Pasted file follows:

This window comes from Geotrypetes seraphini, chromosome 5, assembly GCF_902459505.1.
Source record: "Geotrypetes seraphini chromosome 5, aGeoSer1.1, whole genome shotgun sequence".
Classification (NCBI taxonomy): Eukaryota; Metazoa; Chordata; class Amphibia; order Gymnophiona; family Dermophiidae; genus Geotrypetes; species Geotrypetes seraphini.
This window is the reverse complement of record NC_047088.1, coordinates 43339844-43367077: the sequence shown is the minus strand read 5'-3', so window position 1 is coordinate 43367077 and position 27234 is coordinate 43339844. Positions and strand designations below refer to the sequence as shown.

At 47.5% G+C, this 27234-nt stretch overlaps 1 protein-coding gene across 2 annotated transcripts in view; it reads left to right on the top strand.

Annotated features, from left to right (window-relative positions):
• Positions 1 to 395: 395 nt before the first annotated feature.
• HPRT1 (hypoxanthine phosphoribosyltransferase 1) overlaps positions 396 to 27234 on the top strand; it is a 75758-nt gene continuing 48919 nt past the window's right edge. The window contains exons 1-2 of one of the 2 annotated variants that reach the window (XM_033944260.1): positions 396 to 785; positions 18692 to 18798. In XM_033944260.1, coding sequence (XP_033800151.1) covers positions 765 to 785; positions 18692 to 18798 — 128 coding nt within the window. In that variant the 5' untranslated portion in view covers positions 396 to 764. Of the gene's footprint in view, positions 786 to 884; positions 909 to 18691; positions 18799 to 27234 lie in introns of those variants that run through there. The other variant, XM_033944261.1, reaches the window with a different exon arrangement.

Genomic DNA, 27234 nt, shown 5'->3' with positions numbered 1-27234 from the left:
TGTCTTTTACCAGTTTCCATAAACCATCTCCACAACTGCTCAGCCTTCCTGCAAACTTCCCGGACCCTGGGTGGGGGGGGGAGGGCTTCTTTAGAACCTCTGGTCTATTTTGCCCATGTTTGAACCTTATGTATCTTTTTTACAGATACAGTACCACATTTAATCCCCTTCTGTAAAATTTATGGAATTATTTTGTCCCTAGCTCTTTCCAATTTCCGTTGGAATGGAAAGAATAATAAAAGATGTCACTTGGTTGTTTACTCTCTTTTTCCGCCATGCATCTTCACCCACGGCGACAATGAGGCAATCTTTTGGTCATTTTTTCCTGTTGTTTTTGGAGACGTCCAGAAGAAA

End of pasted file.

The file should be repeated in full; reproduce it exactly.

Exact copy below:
This window comes from Geotrypetes seraphini, chromosome 5, assembly GCF_902459505.1.
Source record: "Geotrypetes seraphini chromosome 5, aGeoSer1.1, whole genome shotgun sequence".
Classification (NCBI taxonomy): Eukaryota; Metazoa; Chordata; class Amphibia; order Gymnophiona; family Dermophiidae; genus Geotrypetes; species Geotrypetes seraphini.
This window is the reverse complement of record NC_047088.1, coordinates 43339844-43367077: the sequence shown is the minus strand read 5'-3', so window position 1 is coordinate 43367077 and position 27234 is coordinate 43339844. Positions and strand designations below refer to the sequence as shown.

At 47.5% G+C, this 27234-nt stretch overlaps 1 protein-coding gene across 2 annotated transcripts in view; it reads left to right on the top strand.

Annotated features, from left to right (window-relative positions):
• Positions 1 to 395: 395 nt before the first annotated feature.
• HPRT1 (hypoxanthine phosphoribosyltransferase 1) overlaps positions 396 to 27234 on the top strand; it is a 75758-nt gene continuing 48919 nt past the window's right edge. The window contains exons 1-2 of one of the 2 annotated variants that reach the window (XM_033944260.1): positions 396 to 785; positions 18692 to 18798. In XM_033944260.1, coding sequence (XP_033800151.1) covers positions 765 to 785; positions 18692 to 18798 — 128 coding nt within the window. In that variant the 5' untranslated portion in view covers positions 396 to 764. Of the gene's footprint in view, positions 786 to 884; positions 909 to 18691; positions 18799 to 27234 lie in introns of those variants that run through there. The other variant, XM_033944261.1, reaches the window with a different exon arrangement.

Genomic DNA, 27234 nt, shown 5'->3' with positions numbered 1-27234 from the left:
TGTCTTTTACCAGTTTCCATAAACCATCTCCACAACTGCTCAGCCTTCCTGCAAACTTCCCGGACCCTGGGTGGGGGGGGGAGGGCTTCTTTAGAACCTCTGGTCTATTTTGCCCATGTTTGAACCTTATGTATCTTTTTTACAGATACAGTACCACATTTAATCCCCTTCTGTAAAATTTATGGAATTATTTTGTCCCTAGCTCTTTCCAATTTCCGTTGGAATGGAAAGAATAATAAAAGATGTCACTTGGTTGTTTACTCTCTTTTTCCGCCATGCATCTTCACCCACGGCGACAATGAGGCAATCTTTTGGTCATTTTTTCCTGTTGTTTTTGGAGACGTCCAGAAGAAA